A Handbook on Hanging, an elegant polemic against capital punishment which is probably Duff’s best-known work, was first published in 1928 and went through six further editions before his death, each carefully updated to take account of topical events. A German translation supervised by Berthold Brecht in 1931 was burned by the Nazis in 1933. Further editions were published after his death.
The Truth about Columbus (1936), was a carefully researched and comprehensive account of Christopher Columbus’s voyages of discovery to the New World, and Duff’s favourite work. That year was a turning point in Duff’s life when he resigned from the Foreign Office, and, apart from 1937-38, when he was a lecturer at London University, and 1954-55 when he was Professor of European Languages at the newly founded Nanyang University in Singapore, from then he supported himself by writing until his death in 1966.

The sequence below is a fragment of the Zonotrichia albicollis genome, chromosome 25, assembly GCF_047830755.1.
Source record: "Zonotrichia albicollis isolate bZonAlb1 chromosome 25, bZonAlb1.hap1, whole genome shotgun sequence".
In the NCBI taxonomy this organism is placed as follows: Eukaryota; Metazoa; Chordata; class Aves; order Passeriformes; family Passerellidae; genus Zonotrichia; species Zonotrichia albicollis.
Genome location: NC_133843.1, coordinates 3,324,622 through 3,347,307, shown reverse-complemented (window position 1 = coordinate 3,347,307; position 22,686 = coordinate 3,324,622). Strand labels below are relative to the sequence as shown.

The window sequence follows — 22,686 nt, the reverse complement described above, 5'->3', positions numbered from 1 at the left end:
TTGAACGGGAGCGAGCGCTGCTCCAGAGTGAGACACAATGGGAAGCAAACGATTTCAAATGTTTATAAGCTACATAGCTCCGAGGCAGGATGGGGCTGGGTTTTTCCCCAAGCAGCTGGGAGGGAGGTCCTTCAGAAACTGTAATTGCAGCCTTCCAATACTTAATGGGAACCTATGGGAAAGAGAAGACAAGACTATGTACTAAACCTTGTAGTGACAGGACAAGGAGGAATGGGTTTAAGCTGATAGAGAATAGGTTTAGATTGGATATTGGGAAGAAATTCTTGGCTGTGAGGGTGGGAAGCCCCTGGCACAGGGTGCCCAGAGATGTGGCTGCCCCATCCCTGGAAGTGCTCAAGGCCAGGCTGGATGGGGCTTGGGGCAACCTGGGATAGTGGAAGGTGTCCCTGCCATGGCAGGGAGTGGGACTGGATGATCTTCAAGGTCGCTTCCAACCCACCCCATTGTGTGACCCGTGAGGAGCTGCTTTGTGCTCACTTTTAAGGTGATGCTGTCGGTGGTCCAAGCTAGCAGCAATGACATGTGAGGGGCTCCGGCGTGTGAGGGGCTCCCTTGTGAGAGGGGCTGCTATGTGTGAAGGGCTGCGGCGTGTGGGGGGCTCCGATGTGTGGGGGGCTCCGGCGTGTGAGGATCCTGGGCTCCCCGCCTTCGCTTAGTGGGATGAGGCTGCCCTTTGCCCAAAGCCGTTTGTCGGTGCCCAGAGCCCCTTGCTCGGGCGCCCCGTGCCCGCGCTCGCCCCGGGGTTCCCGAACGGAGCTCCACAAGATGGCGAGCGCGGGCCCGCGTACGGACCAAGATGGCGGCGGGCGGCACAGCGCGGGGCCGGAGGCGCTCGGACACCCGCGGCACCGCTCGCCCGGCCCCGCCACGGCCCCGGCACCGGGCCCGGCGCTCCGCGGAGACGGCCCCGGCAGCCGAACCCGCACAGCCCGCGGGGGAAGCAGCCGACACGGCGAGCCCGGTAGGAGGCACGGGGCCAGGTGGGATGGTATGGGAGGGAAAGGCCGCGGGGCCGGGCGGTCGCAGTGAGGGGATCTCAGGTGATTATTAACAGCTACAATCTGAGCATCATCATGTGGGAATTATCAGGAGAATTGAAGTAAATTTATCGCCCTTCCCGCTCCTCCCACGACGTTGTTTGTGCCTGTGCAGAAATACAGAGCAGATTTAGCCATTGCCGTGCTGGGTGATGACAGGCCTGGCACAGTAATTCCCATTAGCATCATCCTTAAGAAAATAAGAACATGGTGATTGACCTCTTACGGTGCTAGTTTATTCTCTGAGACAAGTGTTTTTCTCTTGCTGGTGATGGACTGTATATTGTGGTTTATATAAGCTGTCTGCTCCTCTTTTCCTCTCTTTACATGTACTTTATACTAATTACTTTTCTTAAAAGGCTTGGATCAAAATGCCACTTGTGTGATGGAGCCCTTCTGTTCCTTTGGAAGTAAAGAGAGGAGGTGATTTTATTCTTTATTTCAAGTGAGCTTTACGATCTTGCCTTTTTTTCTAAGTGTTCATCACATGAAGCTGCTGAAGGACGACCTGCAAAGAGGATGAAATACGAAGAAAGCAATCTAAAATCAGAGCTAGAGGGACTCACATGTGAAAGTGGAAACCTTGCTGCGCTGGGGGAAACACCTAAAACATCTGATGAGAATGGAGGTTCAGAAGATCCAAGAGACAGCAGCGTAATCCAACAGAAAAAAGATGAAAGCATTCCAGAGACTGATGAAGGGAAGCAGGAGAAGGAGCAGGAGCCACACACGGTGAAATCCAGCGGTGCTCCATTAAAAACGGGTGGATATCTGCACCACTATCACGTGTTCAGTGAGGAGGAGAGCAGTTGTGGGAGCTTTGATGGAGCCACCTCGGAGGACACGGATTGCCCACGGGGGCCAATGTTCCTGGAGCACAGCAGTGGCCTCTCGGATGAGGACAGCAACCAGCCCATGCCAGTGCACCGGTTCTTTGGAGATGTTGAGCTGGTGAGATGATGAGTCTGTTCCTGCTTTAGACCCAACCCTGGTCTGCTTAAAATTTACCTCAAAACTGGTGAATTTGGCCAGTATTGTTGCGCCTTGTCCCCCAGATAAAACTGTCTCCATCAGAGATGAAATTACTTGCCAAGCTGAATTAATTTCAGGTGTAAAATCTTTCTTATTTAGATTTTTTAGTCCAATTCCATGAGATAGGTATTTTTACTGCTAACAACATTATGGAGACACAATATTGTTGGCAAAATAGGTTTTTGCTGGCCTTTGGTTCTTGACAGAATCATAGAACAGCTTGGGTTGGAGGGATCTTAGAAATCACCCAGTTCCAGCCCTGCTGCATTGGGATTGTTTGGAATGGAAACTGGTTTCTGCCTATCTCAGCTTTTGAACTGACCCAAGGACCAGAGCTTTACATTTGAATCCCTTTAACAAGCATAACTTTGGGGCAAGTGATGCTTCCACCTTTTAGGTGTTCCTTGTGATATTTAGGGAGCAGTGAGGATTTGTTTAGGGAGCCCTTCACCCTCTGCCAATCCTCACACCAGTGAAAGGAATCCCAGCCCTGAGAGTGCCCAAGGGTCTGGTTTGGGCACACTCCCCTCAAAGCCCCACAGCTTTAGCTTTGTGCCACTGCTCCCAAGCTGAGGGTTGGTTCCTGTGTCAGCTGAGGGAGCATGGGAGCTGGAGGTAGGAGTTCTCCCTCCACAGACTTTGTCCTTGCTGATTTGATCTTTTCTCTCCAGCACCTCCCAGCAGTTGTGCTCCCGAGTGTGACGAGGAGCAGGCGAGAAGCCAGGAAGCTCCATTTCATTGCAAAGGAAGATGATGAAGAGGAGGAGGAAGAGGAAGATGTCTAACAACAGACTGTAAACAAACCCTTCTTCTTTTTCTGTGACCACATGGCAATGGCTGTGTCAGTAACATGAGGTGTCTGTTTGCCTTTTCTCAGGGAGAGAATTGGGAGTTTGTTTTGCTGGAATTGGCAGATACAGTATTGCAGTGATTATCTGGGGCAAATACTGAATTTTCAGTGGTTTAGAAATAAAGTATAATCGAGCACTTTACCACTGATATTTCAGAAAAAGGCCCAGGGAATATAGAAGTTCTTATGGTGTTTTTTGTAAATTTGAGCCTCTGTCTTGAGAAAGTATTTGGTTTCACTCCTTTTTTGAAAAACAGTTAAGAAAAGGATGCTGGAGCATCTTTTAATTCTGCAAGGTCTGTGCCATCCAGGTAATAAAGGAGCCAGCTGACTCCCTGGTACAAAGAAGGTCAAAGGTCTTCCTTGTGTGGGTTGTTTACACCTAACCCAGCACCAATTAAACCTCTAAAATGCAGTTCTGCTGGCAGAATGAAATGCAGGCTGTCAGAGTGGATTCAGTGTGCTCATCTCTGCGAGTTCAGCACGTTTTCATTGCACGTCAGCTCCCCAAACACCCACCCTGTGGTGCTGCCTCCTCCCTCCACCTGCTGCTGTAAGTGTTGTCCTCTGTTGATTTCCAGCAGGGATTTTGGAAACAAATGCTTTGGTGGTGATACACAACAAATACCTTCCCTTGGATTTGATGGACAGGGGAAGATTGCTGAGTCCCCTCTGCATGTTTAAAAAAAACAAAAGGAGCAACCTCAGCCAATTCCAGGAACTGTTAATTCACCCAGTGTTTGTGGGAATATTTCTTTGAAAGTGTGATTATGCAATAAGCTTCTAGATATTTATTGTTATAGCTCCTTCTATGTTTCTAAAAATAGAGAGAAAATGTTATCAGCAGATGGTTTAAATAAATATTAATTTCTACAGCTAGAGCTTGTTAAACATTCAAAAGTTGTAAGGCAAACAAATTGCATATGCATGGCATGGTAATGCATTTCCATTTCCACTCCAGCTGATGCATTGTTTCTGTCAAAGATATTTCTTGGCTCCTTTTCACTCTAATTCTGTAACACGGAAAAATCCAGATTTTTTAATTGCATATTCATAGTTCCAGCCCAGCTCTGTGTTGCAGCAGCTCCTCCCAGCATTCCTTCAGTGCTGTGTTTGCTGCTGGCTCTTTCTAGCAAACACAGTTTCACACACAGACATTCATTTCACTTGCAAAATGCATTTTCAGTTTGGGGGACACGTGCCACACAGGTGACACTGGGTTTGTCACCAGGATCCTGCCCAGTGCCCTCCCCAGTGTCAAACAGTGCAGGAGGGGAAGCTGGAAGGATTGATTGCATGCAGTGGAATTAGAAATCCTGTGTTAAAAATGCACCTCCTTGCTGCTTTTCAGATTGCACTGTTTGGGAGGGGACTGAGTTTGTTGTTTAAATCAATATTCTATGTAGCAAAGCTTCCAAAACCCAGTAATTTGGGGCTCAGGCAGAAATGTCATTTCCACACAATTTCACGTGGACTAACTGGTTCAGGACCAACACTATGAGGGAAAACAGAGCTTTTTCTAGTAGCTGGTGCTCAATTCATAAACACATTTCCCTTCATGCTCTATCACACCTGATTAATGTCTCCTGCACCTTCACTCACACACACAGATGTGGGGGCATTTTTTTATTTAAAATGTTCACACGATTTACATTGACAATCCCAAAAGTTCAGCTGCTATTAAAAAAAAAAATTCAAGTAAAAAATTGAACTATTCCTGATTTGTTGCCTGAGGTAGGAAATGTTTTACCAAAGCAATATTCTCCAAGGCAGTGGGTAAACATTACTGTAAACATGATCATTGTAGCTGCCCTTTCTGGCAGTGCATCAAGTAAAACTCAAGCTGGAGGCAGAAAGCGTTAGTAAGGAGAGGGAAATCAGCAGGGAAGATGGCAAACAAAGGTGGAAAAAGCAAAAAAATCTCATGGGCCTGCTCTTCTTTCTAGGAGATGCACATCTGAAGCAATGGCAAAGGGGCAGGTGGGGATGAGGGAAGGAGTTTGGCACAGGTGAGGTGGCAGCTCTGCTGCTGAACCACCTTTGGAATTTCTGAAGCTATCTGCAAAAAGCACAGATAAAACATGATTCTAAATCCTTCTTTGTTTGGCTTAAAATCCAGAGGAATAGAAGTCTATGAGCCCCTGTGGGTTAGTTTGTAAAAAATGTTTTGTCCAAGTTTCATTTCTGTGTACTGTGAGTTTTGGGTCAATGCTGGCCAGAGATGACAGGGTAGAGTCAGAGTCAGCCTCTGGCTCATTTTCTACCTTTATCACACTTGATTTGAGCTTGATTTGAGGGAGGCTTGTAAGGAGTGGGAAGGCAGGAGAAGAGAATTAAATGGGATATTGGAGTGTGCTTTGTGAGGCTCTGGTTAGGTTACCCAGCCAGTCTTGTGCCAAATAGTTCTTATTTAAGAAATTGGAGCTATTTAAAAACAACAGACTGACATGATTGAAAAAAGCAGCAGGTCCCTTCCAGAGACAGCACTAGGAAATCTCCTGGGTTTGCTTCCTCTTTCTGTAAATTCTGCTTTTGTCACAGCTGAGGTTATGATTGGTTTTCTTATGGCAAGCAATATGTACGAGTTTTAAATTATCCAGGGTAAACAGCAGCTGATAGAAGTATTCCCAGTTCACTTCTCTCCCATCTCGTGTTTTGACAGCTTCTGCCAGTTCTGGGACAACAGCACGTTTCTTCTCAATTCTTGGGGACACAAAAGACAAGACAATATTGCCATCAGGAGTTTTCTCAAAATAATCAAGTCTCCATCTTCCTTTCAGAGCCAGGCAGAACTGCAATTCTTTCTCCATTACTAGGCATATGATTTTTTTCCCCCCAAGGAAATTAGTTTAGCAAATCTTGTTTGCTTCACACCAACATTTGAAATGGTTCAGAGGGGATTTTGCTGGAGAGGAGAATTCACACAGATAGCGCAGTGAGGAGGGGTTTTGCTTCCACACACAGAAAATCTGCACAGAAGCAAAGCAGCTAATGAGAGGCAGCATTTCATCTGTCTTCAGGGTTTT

Duff travelled extensively in Spain and was deeply attached to its people and culture. An active supporter of the Republican side in the Spanish Civil War, in 1938 he published Spain against the Invaders, Napoleon 1808-Hitler and Mussolini 1936. He edited The War in Spain, a weekly newspaper in 1938 and 1939, and in 1938 edited Spain at War, an illustrated monthly journal of facts and figures. His A Key to Victory: Spain (1940), warned against the pro-German attitude of General Franco, and argued for a peninsular war to liberate the Spanish from the Nationalist regime. His prominence as a supporter of the Republican cause was noticed in Germany, shown by his inclusion in the Sonderfahndungsliste-GB, or “Special Wanted List for Great Britain”, a list prepared by the German SS of over 2,800 prominent individuals to be arrested in the event of a German invasion of the United Kingdom.
Apart from contributing reviews and magazine articles, and preparing further editions of his earlier work, Duff published a wide range of language books, some jointly with others. The Basis and Essentials of German (1933) was followed by similar titles on Russian (1937) and Italian (1944). Throughout the 1950s he published many textbooks on French, German, Portuguese, Spanish, Italian and Russian, many of which ran into several editions at home and abroad, as well as translations of foreign classics such as Emile Zola’s Nana (1953).